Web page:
Attached is the write up and photos for my ABS tester:
1. Simple to make.
2. Principles and ideas can be implemented in alternative hardware solutions.
3. No direct connections are required to any of the bike wiring.
4. Can activate the ABS modulator for front and rear without riding on gravel.
5. May help work piston seals which could lead to sticking in future and a hard failure system lockout (Pump failure code).
6. Can help check a used or repaired modulator without hydraulics connected or the bike re-assembled for a road test.
7. Gives some re-assurance that the ABS system could activate.
8. Can test activate a modulator in warranty, without waiting for a future braking crisis to find out.
9. Can test activate the modulator after fault codes have been cleared, to confirm a hard fault needing further investigation (fault code comes back).
10. Can check a bike for working ABS, not tampered with or bypassed.
11. My tester is designed to test my ABS II, but would probably do something on any bike brand or Beemer model that uses a toothed ring and pickup sensors for wheel speed sensing.
12. On my bike model, the speedo sensor is separate in the rear drive and is not used by the ABS computer as far as I can tell. On bikes which use the ABS ring for speed sensing I would expect the speedo to be showing the tester pulse speed ( 4-5 mph). However, I cannot test the response with servo and linked brakes as my bike doesn't have them.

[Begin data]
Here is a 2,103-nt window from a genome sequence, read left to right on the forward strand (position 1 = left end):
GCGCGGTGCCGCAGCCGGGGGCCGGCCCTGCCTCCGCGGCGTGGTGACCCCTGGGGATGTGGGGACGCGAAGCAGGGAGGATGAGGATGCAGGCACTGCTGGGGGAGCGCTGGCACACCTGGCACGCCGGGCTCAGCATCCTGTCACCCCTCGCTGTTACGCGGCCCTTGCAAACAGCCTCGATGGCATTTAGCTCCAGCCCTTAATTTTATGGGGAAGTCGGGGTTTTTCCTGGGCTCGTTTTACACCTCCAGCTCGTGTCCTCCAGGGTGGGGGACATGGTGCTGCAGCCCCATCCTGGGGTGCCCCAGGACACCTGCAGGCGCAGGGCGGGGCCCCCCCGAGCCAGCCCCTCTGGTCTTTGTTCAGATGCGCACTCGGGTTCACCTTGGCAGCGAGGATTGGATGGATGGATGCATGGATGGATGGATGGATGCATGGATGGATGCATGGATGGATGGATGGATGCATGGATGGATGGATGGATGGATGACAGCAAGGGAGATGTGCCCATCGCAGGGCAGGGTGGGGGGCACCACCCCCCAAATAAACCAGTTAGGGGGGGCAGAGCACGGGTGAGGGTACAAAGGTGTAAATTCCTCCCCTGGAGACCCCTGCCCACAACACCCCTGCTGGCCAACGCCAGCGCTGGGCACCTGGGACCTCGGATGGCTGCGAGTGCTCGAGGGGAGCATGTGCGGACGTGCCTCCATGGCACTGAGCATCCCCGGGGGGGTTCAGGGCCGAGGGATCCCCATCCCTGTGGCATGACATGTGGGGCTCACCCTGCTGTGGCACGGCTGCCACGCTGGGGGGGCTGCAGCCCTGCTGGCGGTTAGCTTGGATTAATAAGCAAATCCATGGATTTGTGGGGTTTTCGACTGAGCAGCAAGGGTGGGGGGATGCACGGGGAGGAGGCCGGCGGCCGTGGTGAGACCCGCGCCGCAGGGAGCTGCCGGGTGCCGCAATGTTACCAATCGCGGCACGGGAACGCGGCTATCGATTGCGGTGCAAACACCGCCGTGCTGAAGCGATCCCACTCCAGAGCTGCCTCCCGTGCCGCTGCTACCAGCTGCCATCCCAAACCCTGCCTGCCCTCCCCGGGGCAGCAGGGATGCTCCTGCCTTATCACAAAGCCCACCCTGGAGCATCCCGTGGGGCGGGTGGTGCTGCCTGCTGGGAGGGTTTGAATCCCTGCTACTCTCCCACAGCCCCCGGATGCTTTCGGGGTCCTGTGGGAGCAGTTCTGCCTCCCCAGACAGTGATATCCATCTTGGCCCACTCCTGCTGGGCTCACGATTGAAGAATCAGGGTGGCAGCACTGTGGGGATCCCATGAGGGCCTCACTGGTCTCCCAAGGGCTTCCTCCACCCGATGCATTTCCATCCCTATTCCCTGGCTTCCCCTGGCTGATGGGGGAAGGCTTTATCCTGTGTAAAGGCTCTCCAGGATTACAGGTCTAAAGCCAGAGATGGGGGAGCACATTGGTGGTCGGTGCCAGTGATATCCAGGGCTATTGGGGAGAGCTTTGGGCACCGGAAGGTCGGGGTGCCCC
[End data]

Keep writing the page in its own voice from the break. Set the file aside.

1. THERE ARE CAVEATS TO READ. This is a personal project and I am sharing to increase knowledge. I am not responsible for damage to a previously working ABS system or injury if this tester is tried by others.
2. A mains supply is required.
3. The tester does NOT repair a faulty modulator. In fact it won't do anything if the system is locked out with latched fault codes. These would need to be cleared first.
4. The test activates the modulator for a brief period of a manual button press, simulating an instant wheel lockup at slow speeds. It does NOT replicate the actual on road conditions and reponse from the ABS system at different speeds.
5. An apparently working ABS may be a faulty unit and could become de-activated after the test, needing a reset and further investigation.
6. All my tests were done on ABS II using a 100 tooth wheel and BMW sensors that appeared unscreened and could pick up the magnetic test field. Other versions may use different sensors or may give unpredictable results. Less than 100 teeth on an 'other' system would mean a faster synthetic riding speed, more teeth would be slower.
7. I don't have a GS911 tool. so I don't know if any unusual ABS fault codes or the number of ABS 'activations' are being stored. If they are, then they should be cleared after using the tester (GS911 feedback appreciated).
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